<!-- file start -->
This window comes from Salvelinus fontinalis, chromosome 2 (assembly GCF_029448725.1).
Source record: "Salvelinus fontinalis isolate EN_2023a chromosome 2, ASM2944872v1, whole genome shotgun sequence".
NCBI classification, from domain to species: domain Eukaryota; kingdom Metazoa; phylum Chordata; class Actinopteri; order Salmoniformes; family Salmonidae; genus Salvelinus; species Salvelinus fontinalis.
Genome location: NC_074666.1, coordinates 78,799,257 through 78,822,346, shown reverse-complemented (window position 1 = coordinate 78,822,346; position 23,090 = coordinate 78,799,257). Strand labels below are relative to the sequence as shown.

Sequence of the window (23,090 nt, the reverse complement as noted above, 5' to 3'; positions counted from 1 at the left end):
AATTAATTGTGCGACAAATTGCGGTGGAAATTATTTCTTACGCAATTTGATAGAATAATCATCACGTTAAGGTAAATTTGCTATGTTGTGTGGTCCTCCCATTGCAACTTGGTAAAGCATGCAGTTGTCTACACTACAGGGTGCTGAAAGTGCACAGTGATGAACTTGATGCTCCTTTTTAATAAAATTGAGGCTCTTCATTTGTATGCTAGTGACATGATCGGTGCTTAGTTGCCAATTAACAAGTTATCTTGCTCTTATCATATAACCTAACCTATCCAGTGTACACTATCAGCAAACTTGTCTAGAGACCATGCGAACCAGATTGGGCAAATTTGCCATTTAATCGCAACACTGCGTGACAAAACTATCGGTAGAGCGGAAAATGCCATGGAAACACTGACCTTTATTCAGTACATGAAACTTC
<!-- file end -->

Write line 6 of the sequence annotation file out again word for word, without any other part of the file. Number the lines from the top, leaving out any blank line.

AATTAATTGTGCGACAAATTGCGGTGGAAATTATTTCTTACGCAATTTGATAGAATAATCATCACGTTAAGGTAAATTTGCTATGTTGTGTGGTCCTCCCATTGCAACTTGGTAAAGCATGCAGTTGTCTACACTACAGGGTGCTGAAAGTGCACAGTGATGAACTTGATGCTCCTTTTTAATAAAATTGAGGCTCTTCATTTGTATGCTAGTGACATGATCGGTGCTTAGTTGCCAATTAACAAGTTATCTTGCTCTTATCATATAACCTAACCTATCCAGTGTACACTATCAGCAAACTTGTCTAGAGACCATGCGAACCAGATTGGGCAAATTTGCCATTTAATCGCAACACTGCGTGACAAAACTATCGGTAGAGCGGAAAATGCCATGGAAACACTGACCTTTATTCAGTACATGAAACTTC